You can also grab a free email course on why time is so important to the 11plus – and what you and your child can do about it. If you’re reading this on the 11plushappy! website, check out the yellow box to the right of this blog post.

Thanks for reading, and thanks for giving your child the once-in-a-lifetime opportunity that is the eleven-plus. Have an amazing week of learning together. Lee

How a simple dice transformed my children’s 11plus learning and brought us closer together

Along with time, a second superhero of eleven plus success is going to be vocabulary. The more words you know, the more precise, nuanced and expansive are your thoughts. Leading on from this is the certainty that equipping your child with words, words and more words is going to help in at least six areas of the entrance test (one for each face of the dice):

  1. In creative writing, your child is going to write better descriptions of everything – the five senses, moods, locations and scenes, persuasive reasons for or against. In dialogue and action, synonyms for said and synonyms for verbs will help convert writing from satisfactory to outstanding. Your child will write higher quality metaphors, similes, personification and alliteration because they have a greater choice of words with which to do the job.
  2. In comprehension, unknown words catch out many, many children. Answer options in multiple choice make this worse by playing tricks, for instance, offering the easy misunderstandings that result from not knowing a word, such as choosing a similar sounding word, or a similar looking word. It therefore follows that the more words your child knows, the more likely it is that they will understand the words in a comprehension, which means they will answer more questions correctly in a time-efficient way.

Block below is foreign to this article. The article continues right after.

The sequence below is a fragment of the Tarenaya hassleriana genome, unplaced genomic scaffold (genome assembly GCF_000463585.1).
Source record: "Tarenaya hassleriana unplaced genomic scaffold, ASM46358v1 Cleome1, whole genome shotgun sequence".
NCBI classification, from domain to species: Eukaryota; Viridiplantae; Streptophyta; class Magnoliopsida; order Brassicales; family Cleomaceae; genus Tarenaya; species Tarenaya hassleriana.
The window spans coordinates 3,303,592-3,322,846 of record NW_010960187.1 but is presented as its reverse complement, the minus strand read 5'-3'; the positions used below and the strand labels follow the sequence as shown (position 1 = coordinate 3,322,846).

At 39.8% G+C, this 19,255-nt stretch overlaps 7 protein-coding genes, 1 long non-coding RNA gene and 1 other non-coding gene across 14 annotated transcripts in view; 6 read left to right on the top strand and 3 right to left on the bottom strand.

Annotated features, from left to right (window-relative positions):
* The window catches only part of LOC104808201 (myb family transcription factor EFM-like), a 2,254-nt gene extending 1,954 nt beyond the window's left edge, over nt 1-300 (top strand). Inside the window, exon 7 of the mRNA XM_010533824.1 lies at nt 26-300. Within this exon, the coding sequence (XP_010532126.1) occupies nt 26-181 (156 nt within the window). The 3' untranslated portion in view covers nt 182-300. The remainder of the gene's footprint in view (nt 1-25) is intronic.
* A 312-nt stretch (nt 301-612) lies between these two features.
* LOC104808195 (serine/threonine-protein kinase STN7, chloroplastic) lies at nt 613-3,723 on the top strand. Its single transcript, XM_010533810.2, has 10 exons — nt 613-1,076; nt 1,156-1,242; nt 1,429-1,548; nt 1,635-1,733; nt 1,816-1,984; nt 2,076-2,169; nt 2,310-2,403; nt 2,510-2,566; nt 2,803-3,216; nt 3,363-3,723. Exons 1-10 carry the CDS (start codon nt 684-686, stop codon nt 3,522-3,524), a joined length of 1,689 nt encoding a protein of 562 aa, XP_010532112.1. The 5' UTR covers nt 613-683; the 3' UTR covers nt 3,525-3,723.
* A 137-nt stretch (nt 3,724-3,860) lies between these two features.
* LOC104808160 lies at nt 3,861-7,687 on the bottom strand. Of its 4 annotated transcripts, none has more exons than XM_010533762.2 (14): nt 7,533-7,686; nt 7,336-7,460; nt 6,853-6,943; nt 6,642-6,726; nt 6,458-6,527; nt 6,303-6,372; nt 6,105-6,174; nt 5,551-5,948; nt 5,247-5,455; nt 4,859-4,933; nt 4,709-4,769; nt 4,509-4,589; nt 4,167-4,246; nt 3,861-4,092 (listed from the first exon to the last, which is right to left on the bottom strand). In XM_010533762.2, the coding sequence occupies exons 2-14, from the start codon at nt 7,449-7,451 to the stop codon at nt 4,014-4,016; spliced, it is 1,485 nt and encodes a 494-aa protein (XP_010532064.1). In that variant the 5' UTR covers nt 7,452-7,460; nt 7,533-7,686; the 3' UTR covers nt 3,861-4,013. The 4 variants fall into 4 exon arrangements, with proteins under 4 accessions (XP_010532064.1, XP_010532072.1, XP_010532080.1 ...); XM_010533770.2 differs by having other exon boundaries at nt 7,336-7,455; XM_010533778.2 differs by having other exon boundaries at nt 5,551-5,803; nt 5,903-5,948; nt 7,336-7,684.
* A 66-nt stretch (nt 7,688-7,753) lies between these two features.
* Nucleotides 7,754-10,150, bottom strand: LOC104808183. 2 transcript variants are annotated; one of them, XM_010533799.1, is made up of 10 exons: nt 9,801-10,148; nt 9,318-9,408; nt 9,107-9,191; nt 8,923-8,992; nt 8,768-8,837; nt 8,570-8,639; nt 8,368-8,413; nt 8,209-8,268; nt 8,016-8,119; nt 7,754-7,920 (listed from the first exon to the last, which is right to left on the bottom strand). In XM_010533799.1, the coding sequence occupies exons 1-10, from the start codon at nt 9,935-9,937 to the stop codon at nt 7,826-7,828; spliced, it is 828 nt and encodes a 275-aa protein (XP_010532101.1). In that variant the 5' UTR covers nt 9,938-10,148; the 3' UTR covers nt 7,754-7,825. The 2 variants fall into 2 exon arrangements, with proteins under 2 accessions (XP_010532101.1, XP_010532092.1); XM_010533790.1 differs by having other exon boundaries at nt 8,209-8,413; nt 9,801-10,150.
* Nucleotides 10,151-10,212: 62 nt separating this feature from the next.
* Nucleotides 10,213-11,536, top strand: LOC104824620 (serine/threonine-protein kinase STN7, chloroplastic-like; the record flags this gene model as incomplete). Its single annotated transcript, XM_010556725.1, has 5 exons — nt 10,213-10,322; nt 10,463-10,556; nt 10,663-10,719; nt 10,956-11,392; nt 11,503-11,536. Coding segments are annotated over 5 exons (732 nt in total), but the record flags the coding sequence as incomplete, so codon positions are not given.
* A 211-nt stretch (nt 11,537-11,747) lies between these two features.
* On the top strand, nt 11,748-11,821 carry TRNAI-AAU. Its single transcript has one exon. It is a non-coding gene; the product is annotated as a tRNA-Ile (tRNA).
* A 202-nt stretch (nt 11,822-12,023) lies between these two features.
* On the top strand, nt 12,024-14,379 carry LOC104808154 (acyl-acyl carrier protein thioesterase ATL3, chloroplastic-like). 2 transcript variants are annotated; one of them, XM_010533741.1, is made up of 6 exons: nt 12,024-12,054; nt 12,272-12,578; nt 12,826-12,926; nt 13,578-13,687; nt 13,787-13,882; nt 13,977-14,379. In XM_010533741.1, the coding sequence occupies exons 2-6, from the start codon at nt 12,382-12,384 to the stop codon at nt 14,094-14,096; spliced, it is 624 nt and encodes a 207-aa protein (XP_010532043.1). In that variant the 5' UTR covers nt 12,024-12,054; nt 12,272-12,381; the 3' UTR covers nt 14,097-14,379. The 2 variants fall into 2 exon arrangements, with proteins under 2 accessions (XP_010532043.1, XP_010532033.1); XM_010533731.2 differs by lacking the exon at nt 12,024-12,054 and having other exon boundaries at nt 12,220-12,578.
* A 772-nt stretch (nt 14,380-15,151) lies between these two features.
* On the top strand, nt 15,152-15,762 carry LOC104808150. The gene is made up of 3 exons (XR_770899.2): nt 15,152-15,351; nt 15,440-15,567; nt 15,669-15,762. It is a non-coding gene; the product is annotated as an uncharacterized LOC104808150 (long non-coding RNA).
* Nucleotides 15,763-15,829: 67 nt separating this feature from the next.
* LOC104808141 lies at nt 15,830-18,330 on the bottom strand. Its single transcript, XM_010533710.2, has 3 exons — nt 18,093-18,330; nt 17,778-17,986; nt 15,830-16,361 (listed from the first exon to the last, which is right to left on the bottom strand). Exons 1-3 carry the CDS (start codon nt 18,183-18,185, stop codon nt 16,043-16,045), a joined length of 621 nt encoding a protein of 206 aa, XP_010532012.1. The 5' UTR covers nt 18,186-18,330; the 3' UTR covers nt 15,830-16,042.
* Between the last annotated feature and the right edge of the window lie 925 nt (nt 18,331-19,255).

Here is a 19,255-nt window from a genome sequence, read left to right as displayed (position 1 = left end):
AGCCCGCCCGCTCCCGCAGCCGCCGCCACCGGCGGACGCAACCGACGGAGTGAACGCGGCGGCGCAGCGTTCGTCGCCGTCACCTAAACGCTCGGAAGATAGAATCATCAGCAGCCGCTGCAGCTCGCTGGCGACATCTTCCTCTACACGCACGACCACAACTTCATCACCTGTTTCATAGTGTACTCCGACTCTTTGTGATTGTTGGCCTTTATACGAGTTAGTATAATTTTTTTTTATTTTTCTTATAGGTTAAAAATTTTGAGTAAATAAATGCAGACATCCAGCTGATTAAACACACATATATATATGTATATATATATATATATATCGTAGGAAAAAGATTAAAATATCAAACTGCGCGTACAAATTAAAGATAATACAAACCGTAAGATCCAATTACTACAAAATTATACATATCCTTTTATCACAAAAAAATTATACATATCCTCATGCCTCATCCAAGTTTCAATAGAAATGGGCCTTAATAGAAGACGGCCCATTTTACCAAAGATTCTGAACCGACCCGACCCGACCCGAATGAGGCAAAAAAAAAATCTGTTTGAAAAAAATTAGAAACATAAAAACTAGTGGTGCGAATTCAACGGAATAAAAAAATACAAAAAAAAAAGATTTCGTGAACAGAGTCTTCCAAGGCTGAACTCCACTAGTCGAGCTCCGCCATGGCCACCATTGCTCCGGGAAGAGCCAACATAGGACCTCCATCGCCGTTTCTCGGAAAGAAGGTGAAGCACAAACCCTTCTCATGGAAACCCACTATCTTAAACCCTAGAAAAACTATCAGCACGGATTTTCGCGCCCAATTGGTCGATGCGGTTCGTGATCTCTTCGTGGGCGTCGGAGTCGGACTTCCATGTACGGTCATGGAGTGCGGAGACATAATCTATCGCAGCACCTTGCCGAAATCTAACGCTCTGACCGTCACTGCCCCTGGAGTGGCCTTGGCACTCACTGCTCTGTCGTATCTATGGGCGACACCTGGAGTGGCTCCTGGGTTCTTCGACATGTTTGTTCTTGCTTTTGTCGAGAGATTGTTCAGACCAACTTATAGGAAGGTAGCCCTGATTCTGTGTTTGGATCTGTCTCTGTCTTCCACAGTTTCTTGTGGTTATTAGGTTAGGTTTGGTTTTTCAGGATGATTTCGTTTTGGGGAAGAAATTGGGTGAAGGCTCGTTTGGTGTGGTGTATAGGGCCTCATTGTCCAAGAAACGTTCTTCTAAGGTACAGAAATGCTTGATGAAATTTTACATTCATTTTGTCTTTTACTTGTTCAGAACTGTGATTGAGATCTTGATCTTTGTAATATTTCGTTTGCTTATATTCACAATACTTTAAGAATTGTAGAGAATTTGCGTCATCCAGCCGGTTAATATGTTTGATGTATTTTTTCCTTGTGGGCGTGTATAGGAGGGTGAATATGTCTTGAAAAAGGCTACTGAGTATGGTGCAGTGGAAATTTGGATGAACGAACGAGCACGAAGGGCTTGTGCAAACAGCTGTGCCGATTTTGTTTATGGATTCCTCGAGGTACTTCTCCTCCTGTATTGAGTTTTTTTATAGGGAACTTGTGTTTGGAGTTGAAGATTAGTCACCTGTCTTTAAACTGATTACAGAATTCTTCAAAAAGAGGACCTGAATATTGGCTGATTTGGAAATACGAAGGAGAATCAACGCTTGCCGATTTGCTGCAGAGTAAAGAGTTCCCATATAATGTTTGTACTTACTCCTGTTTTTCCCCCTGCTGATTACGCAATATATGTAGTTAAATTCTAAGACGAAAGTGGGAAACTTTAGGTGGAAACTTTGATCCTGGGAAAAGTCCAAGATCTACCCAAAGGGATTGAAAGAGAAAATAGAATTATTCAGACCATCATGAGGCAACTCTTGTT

3. In choosing a word to fill a gap in the text (cloze), they will have a higher chance of selecting the correct option and rejecting incorrect options because they will know the meanings of both the right and wrong answers on offer.
  4. A good understanding of the most common prefixes and suffixes will help them select the correct prefix/suffix needed to complete a word, as well as to choose the correct meaning for a word that uses a particular prefix.
  5. The more words your child knows, the more they will be able to say what type of word a word is: nouns, adjectives, adverbs of time, abstract nouns, etc.
  6. The more words they know, the more they will recognise right and wrong spellings, which is going to help them with any spelling questions. (For example, meeting lots words ending in -cial or -ious is going to cement that spelling string in their minds.) They will also spell more words correctly in any writing.

ENTER THE DICE…

With a dice, any list in the universe is a game. How?

  1. Focus on one area at a time. For example, abstract nouns.
  2. Google a list, print off a copy. This list is your game board.
  3. Choose your path, or let your child decide. Player 1 could start at the first word, player 2 could start at the last word. First to reach the opposite end is the winner. Or perhaps it’s simply a race, with you both starting on the same word.
  4. Roll your dice (or die, to use the singular – you only need one). Each word is a step on the board. Roll a 5, move your counter on to the fifth word.